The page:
In a hearing on February 6, Judge Jean Boyd made clear that she sticks to her story by giving Texas teen Ethan Couch no jail time. While driving under the influence of alcohol, the 16-year-old Couch lost control of his vehicle on June 15, 2013, killing four people and leaving several passengers injured.
Judge Boyd had ordered the Texas teen to 10 years probation and on Thursday, defense attorney Reagan Wynn and prosecutor Richard Alpert informed reporters that Boyd had not changed her decision. In addition, Boyd ordered Couch to go to a rehabilitation facility which will be paid for by his parents. Rumors state that the rehabilitation facility that Couch will be staying at costs $450,000 per year and prosecutors wonder how much of a punishment this will be for the teen.
Texas teen Ethan Couch made headlines in December, after no jail time was given due to his condition of “affluenza,” which was brought to life by defense attorney Wynn. According to Wynn, affluenza is a psychological disease affecting wealthy young people. Symptoms include a lack of motivation as well as not knowing what is right or wrong. Judge Boyd, however, states her decision was not influenced by the teen’s affluenza. Wynn says, “We simply acknowledge that a 16-year-old boy is different from a 25-year old adult. Yes, he happens to suffer from affluenza, but the media made it much more important than it really is. Judge Boyd whmade what she thought was the appropriate decision.” Prosecutors in the case think otherwise.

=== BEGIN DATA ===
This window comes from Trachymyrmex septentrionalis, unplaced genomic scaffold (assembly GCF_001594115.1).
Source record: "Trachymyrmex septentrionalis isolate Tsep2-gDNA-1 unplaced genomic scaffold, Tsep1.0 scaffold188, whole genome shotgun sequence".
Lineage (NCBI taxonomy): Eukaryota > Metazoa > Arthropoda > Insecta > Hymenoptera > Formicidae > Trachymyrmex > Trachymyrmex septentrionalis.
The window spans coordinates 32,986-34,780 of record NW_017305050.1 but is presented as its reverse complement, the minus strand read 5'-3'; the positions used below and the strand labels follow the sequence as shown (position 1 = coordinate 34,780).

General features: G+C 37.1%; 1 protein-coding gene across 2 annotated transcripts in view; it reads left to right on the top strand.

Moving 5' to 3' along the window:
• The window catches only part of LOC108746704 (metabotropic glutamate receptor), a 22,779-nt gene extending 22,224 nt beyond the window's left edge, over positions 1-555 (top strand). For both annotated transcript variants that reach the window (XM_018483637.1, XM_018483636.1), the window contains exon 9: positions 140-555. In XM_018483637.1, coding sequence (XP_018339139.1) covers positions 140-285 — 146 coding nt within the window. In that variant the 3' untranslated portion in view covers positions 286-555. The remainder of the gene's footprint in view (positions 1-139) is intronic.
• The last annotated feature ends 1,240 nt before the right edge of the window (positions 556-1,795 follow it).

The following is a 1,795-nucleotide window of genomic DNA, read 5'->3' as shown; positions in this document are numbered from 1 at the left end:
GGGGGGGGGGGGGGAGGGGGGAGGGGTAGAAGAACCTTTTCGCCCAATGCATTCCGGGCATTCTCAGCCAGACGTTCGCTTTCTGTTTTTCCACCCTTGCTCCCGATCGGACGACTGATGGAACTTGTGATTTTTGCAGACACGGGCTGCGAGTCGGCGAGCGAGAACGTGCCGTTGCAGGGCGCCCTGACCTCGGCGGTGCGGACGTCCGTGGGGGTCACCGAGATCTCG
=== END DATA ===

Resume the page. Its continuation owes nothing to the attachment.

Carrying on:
Psychologist G. Dick Miller, who diagnosed Couch with affluenza, is a top psychologist. His areas of expertise, however, include consulting services for criminal attorneys. In fact, it is on the top of the list. Wynn’s quote, saying the teen’s affluenza is not as important as the media thinks, has therefore lost some of its strength for prosecutors and the media.
Relatives of the victims who died in last year’s crash find the judge’s decision hard to accept. “The judge has set no minimum time for Couch to stay in the rehabilitation facility. After a couple of months Couch will walk out and he will continue living his life like he did before. If his parents did not have the money to pay for his attorney, psychologist and the rehabilitation facility, I am sure the results would have been very different,” says Eric Boyles, who lost his wife and daughter in the crash. What made it even worse for Boyles is the fact that he has heard nothing from Couch since the crash. “He has shown no remorse to the victims at all. That would have helped all of us, I am sure about that,” Boyles explains. He and Riley Shaw, a Tarrant County prosecutor, also showed their concern with regard to Thursday’s hearing, which was closed to the public. Shaw states he has made an effort to convince Boyd to open her hearing to the public, but he did not succeed.
Marla Mitchell, mother of victim Breanna Mitchell, says, “There is no way Couch can escape his guilt and no money can help him with that. The world will keep their eyes on him for the rest of his life.” Now that the hearing for Texas teen Ethan Couch has been done and no jail time was given, prosecutors are hoping that the case highlights the dangers of driving while intoxicated and that a tragedy like this will never happen again.
By Diana Herst